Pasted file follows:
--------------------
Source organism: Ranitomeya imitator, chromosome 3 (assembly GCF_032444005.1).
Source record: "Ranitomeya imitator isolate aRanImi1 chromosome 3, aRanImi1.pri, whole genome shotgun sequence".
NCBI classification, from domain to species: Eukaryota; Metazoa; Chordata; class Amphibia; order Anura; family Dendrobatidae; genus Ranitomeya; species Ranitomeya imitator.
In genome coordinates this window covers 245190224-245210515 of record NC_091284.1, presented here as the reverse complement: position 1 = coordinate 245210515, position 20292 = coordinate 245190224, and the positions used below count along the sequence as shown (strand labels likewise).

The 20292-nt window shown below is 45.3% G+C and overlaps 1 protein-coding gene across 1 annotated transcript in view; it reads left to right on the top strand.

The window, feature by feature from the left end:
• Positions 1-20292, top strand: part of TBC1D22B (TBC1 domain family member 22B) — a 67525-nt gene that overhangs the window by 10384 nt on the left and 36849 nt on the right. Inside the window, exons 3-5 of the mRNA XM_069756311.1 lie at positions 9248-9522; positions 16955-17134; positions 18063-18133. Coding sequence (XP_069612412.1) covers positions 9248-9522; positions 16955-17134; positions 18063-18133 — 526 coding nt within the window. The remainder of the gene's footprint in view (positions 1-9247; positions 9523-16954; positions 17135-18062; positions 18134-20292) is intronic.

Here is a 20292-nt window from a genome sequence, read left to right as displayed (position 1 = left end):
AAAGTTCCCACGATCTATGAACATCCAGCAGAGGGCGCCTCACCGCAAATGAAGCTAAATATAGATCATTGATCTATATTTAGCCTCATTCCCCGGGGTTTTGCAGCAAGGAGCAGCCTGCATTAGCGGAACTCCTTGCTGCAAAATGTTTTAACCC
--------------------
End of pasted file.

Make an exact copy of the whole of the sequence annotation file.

Source organism: Ranitomeya imitator, chromosome 3 (assembly GCF_032444005.1).
Source record: "Ranitomeya imitator isolate aRanImi1 chromosome 3, aRanImi1.pri, whole genome shotgun sequence".
NCBI classification, from domain to species: Eukaryota; Metazoa; Chordata; class Amphibia; order Anura; family Dendrobatidae; genus Ranitomeya; species Ranitomeya imitator.
In genome coordinates this window covers 245190224-245210515 of record NC_091284.1, presented here as the reverse complement: position 1 = coordinate 245210515, position 20292 = coordinate 245190224, and the positions used below count along the sequence as shown (strand labels likewise).

The 20292-nt window shown below is 45.3% G+C and overlaps 1 protein-coding gene across 1 annotated transcript in view; it reads left to right on the top strand.

The window, feature by feature from the left end:
• Positions 1-20292, top strand: part of TBC1D22B (TBC1 domain family member 22B) — a 67525-nt gene that overhangs the window by 10384 nt on the left and 36849 nt on the right. Inside the window, exons 3-5 of the mRNA XM_069756311.1 lie at positions 9248-9522; positions 16955-17134; positions 18063-18133. Coding sequence (XP_069612412.1) covers positions 9248-9522; positions 16955-17134; positions 18063-18133 — 526 coding nt within the window. The remainder of the gene's footprint in view (positions 1-9247; positions 9523-16954; positions 17135-18062; positions 18134-20292) is intronic.

Here is a 20292-nt window from a genome sequence, read left to right as displayed (position 1 = left end):
AAAGTTCCCACGATCTATGAACATCCAGCAGAGGGCGCCTCACCGCAAATGAAGCTAAATATAGATCATTGATCTATATTTAGCCTCATTCCCCGGGGTTTTGCAGCAAGGAGCAGCCTGCATTAGCGGAACTCCTTGCTGCAAAATGTTTTAACCC